Twitter users dropping products from routine, concerned about personal odor, focused on ingredients

By Ravyn Cullor

- Last updated on GMT

Consumers discuss personal care issues on social media, and conversation on Twitter can be a good venue to catch where consumer sentiment is going. © Getty Images -  We Are
Consumers discuss personal care issues on social media, and conversation on Twitter can be a good venue to catch where consumer sentiment is going. © Getty Images - We Are

Related tags Twitter Social media Consumer trends Odor

Conversations on social media can be indicative of what consumers are interested in, and market research company Netbase Quid combed Twitter to see what’s on in personal care.

The company released its report​ Wednesday on what Twitter users have been discussing in the personal care arena.

The three bigest trends in the report are explored below:

Some consumers are dumping shampoo and deodorant

Netbase Quid found that consumers discussed removing deodorant or shampoo from their beauty routine, called the “no-poo movement”, more frequently in 2021. 

Research published by Mintel in early 2021​ found that, though consumers purchased soap more often, they also used deodorant less frequently, and some high profile figures like music artist Lizzo​ have made the no-deodorant movement more public.

 The no-shampoo or no-poo market has been getting press since the mid-2010s, including in the New York Times Magazine​ and the Guardian​.

“These shampoo-free, and in some cases, deodorant-free, success stories inspire other consumers to experiment with eliminating products from their personal care routine,”​ the report said.

Along with that movement, Netbase Quid found consumers are talking more about the effectiveness, or lack thereof, of products, with an 18% increase in mentions of personal care effectiveness. The number of posts about effective and ineffective products are approaching the same level as well.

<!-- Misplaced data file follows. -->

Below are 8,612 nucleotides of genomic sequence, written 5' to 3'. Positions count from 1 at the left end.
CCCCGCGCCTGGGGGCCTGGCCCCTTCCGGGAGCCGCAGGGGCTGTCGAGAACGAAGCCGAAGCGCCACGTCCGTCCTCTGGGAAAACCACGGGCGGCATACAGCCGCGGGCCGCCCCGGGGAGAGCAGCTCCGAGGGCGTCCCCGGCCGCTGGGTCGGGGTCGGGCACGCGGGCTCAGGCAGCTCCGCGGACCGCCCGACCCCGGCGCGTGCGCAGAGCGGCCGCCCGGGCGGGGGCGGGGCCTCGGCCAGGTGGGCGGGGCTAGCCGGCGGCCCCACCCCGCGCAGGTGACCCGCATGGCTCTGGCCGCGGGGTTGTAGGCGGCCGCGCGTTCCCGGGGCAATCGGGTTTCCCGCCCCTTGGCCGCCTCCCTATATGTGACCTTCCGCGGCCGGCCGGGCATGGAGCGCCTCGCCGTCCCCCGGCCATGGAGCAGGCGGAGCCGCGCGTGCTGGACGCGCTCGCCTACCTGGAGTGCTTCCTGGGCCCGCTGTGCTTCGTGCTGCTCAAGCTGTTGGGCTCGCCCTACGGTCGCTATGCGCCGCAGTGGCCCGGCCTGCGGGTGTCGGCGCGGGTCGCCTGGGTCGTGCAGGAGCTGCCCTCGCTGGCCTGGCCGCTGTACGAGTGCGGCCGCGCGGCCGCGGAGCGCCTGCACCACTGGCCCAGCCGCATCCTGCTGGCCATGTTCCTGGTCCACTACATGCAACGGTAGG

Those things tie into increased mentions of “product detoxing”​, which saw 19% more posts in 2021 than 2020.

Netbase Quid recommends using the “30-day challenge”​ model and monitoring skincare, no-poo and DIY skincare communities to best leverage these movements and find whitespaces and innovations.

Odor is an issue and gendered deodorant isn’t as important

As consumers left their homes after COVID-19 lockdowns and started going back to restaurants, classrooms and offices, they also got increasingly concerned about their odor, and deodorants and oral care in conjunction.

The analysis found a 5% increase from 2020 of posts about body odor or breath. A tweet Netbase Quid pulled for an example complained that the poster had to smell their own breath in their mask after lunch.

Research and Markets estimates​ the oral care market will grow just above 6% annually through 2026.

Posts indicate that consumers were more anxious about their body odor and breath in 2021 than 2020 and posted about dental care products 21% more often and deodorant 75% more often.

In response to that trend, Netbase Quid recommends brands emphasize how common odor anxiety is and focus more on formulas, longevity and quality of products instead of marketing to specific genders.

Share some of the R&D process to meet consumer ingredient, naturals interest

It’s likely not a surprise to the beauty industry that consumers are becoming more interested in ingredients, but Netbase Quid found that interest narrowed down into a 55% increase in posts about personal care products mentioning “natural” or “organic”.

“Concerns about additives, irritants, and synthetic substitutes in personal care products drive consumers to seek out natural and organic alternatives, which are considered to have a lower risk of adverse effects,”​ the report said. “Even the active ingredients, such as the aluminum in some deodorants, can be considered nonessential or undesirable.”

While the natural and organic personal care market was estimated at $7 billion in 2020, it’s estimated to hit $23.6 Billion by 2027, according to GlobeNewswire​.

Natural deodorant was of particular interest on Twitter, with a 10% increase of tweets about natural or organic deodorant and a 9% increase in tweets about deodorant relating to social responsibility, sustainability and the environment from 2020.

Netbase Quid recommends sharing as much about ingredients in products and the R&D process as possible to help consumers understand the existing formulation and to demonstrate investment in natural and sustainable products, and engage with those issues, even if there’s “no direct brand connection or marketing angle.”

“Don’t take the risk of a customer misinterpreting product labels,”​ the report said.

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